You Have a Family Member With Down Syndrome, So Now What? Part 1

Copyright © 2012, Stephen Hawley, all rights reserved.

Aside from major issues like heart defects, the one single thing that persistently affects the life of a child with Down syndrome is low muscle tone.  Babies and kids with Down syndrome tend to be floppy.  Muscle tone is how muscles will continuously contract to keep in a neutral state.  When Alice was an infant and toddler, holding her was like holding a sack of potatoes with free will.  Whereas many babies could be held with one hand, you had to use two with her.

I did a test with Alice and her brother – I had them both lie down on the floor and relax.  This is what I got:

Alice On Her Back

Although the pictures aren’t great, you can see pretty clearly that Alice’s shoulders have dropped right to the floor and Stuart’s are up from the floor.  Stuart’s muscle tone is keep his shoulders up.  Alice’s lack of muscle tone lets hers drop right to the floor.

This makes a huge difference when the child is an infant.  Think about this – if your body naturally spreads out when you’re lying down, it is significantly harder to do things like lift your hands up to grab a toy or put your hands in your mouth.  Both of these actions are considered developmental milestones.  If you have low tone and no assistance, these will happen later.

Our Early Intervention physical therapist suggested rolling up a towel and putting it under her shoulders and hips on each side of her body.  We quickly found that while this worked, it didn’t work well.  Towels compress easily and we spent a lot of time re-rolling them.  Both of us being engineers, we decided we could make this much better.  You can too.


  1. Two knee high nylon stockings
  2. Two long tube socks
  3. 10 pounds of rice (give or take)


    Fill each stocking with half the rice.
    Tie a good knot in the stocking.
    Put each stocking into a tube sock.
    Tie a knot in the end of the sock (or sew it shut).
    Socks go on each side of the baby, lifting shoulders and turning hips in.

    How to Use

    During play time, put the socks under each side of the baby to prop her up.  If you have the kind of toy that is a play mat with half hoops that dangle toys over the baby, this is perfect to use with the props.  The props should make it easier to reach up and grab at toys (milestone) or bring toys to center line (milestone).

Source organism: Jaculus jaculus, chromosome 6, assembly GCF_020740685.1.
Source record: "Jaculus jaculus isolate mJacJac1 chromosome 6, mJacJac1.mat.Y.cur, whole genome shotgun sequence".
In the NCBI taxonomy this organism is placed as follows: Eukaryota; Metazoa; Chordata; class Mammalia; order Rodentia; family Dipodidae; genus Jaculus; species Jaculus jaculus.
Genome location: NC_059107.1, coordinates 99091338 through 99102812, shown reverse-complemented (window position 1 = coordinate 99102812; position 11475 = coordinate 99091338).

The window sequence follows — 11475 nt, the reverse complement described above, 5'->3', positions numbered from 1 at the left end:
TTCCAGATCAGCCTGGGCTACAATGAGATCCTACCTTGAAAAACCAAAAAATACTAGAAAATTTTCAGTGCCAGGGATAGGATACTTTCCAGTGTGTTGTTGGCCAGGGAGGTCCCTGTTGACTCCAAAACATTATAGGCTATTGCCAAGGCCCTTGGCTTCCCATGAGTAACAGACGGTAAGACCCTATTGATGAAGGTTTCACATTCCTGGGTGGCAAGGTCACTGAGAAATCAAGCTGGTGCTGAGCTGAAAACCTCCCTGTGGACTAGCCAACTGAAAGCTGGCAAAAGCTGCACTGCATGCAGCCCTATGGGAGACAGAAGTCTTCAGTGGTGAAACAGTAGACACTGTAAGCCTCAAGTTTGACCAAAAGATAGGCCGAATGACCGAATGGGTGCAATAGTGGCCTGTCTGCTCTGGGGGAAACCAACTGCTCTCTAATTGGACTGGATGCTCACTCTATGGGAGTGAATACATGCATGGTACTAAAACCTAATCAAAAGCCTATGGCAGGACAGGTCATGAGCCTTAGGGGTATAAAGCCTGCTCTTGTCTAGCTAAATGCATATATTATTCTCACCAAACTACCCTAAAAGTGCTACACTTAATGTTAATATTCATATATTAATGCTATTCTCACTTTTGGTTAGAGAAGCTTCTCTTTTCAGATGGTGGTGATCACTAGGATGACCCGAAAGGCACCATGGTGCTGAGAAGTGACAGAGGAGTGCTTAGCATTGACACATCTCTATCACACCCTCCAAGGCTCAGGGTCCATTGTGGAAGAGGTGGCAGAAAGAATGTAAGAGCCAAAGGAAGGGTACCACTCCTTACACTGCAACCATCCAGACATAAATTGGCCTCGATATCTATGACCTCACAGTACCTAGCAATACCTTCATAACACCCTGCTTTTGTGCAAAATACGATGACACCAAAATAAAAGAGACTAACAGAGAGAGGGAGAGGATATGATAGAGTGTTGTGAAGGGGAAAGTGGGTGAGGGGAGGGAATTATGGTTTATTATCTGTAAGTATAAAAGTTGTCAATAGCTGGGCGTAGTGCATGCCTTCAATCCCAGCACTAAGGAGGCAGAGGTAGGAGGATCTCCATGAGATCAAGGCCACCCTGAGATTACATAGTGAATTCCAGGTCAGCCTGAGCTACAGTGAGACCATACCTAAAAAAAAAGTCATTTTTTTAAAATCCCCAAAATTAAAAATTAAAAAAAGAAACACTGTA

Turning the hips in will also get the child’s hips more used to being turned in which will make a difference with learning to crawl (milestone), sitting up (milestone), pulling up (milestone), cruising (milestone), and walking (milestone).

    When you see the kind of snowball effect you can get with something so simple, why wouldn’t you use it?

    If your child has a physical therapist, you should check to make sure that they’re OK with this.

    As a final note, I want you to always keep in mind: the best therapies are the ones that get used.  If this doesn’t fit in with your parenting (or the parenting of the child’s caretakers), don’t try to make it fit in.  Find something else that does work.


    You Have a Family Member with Down Syndrome, So Now What? Part 0

    Copyright © 2012, Stephen Hawley, all rights reserved.

    I’ve been thinking about doing this for some time.  One of the things that happens when you have a new family member with Down syndrome is that you want to do something–anything–to make it better and you don’t know what to do.  Are you going to reach in and remove 33% of the 21 chromosome in every cell?  No.  At least not yet.  Are you going to send the parents a copy of Welcome to Holland?

    Instead, I’m going to offer you a dozen things over the next year that you as relatives or parents can do for your new family member with Down syndrome.  These are all crafty things and most of them are easy (if not trivial), cheap, and effective if used consistently.  Many of these were suggested by our case worker or physical therapist from our local Early Intervention program and we either refined them or expanded on them.  After the first year, our case worker said, “when are you going to write the book?”  For years now, my inability to find or make acceptable illustrations has stopped me.  At this point, I’m giving up on that and will be drawing things on my own.

    One thing to keep in mind is that the best tools are worthless if they’re not used consistently, so before you launch on a weekend binge of making them all, make sure you talk to the parents and the EI staff to see if what you’re making makes sense for this child.

    Please share these, but do please give credit where credit is due.